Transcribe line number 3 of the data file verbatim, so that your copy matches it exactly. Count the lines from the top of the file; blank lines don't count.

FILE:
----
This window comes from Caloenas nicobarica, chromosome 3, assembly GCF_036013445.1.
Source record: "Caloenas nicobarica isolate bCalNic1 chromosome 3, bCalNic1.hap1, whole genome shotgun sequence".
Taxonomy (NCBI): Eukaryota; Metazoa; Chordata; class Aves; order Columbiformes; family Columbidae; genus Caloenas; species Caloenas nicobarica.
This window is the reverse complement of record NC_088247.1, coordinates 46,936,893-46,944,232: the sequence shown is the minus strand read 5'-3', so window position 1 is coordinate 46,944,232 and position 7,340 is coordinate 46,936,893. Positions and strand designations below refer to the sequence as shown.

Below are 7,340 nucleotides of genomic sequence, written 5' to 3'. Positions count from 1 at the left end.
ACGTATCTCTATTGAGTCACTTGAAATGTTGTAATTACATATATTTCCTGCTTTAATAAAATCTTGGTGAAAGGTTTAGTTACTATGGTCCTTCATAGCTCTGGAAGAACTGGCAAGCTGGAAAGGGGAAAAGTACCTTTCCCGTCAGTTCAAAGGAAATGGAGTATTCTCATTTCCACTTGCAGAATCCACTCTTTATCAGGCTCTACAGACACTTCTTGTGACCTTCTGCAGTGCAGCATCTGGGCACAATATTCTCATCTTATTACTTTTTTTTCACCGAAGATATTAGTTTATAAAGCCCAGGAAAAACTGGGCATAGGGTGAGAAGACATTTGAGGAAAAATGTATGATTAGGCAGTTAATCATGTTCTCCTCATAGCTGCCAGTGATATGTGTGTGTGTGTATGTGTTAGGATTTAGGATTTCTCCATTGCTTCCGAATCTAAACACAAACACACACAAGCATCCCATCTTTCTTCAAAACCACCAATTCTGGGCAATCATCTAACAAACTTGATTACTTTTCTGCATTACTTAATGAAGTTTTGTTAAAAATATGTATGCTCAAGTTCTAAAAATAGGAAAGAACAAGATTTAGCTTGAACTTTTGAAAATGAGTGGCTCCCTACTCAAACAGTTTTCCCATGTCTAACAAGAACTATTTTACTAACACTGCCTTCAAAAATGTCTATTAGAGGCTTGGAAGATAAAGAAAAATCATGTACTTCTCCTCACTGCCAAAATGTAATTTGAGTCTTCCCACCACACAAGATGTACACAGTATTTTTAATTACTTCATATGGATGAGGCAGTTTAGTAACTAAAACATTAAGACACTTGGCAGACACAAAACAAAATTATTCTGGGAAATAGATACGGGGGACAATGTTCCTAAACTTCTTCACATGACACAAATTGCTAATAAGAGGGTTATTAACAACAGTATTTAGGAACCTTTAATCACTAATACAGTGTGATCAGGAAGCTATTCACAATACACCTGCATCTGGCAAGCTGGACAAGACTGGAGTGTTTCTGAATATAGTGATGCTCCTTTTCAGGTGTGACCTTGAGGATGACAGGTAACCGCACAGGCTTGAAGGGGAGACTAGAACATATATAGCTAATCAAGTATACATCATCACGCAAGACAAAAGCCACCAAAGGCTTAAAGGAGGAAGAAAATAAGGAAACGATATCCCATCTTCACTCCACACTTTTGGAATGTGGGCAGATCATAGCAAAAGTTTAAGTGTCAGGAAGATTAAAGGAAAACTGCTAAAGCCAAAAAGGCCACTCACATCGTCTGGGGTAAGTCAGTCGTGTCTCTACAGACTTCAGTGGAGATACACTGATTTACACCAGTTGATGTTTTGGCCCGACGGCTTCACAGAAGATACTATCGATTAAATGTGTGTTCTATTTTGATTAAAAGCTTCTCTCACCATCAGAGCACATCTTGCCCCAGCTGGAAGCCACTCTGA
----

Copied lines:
Taxonomy (NCBI): Eukaryota; Metazoa; Chordata; class Aves; order Columbiformes; family Columbidae; genus Caloenas; species Caloenas nicobarica.